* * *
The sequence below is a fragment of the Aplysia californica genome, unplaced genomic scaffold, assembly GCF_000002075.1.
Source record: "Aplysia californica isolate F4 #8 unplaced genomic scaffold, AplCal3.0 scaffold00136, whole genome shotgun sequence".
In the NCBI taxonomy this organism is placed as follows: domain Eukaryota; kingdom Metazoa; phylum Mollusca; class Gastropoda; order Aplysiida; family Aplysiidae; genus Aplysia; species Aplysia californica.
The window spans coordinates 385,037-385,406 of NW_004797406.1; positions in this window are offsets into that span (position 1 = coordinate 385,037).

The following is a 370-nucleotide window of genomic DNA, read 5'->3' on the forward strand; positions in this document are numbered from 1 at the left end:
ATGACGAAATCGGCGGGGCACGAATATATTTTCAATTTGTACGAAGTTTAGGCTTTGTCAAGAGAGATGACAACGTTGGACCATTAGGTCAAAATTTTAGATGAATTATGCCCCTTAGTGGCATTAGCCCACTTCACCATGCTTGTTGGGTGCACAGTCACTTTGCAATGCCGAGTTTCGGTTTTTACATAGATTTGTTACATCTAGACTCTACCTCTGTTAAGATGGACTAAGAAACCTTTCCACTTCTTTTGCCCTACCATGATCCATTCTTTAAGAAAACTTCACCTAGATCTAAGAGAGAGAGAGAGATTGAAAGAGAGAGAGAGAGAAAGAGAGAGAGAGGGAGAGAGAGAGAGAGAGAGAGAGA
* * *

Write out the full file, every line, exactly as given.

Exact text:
The sequence below is a fragment of the Aplysia californica genome, unplaced genomic scaffold, assembly GCF_000002075.1.
Source record: "Aplysia californica isolate F4 #8 unplaced genomic scaffold, AplCal3.0 scaffold00136, whole genome shotgun sequence".
In the NCBI taxonomy this organism is placed as follows: domain Eukaryota; kingdom Metazoa; phylum Mollusca; class Gastropoda; order Aplysiida; family Aplysiidae; genus Aplysia; species Aplysia californica.
The window spans coordinates 385,037-385,406 of NW_004797406.1; positions in this window are offsets into that span (position 1 = coordinate 385,037).

The following is a 370-nucleotide window of genomic DNA, read 5'->3' on the forward strand; positions in this document are numbered from 1 at the left end:
ATGACGAAATCGGCGGGGCACGAATATATTTTCAATTTGTACGAAGTTTAGGCTTTGTCAAGAGAGATGACAACGTTGGACCATTAGGTCAAAATTTTAGATGAATTATGCCCCTTAGTGGCATTAGCCCACTTCACCATGCTTGTTGGGTGCACAGTCACTTTGCAATGCCGAGTTTCGGTTTTTACATAGATTTGTTACATCTAGACTCTACCTCTGTTAAGATGGACTAAGAAACCTTTCCACTTCTTTTGCCCTACCATGATCCATTCTTTAAGAAAACTTCACCTAGATCTAAGAGAGAGAGAGAGATTGAAAGAGAGAGAGAGAGAAAGAGAGAGAGAGGGAGAGAGAGAGAGAGAGAGAGAGA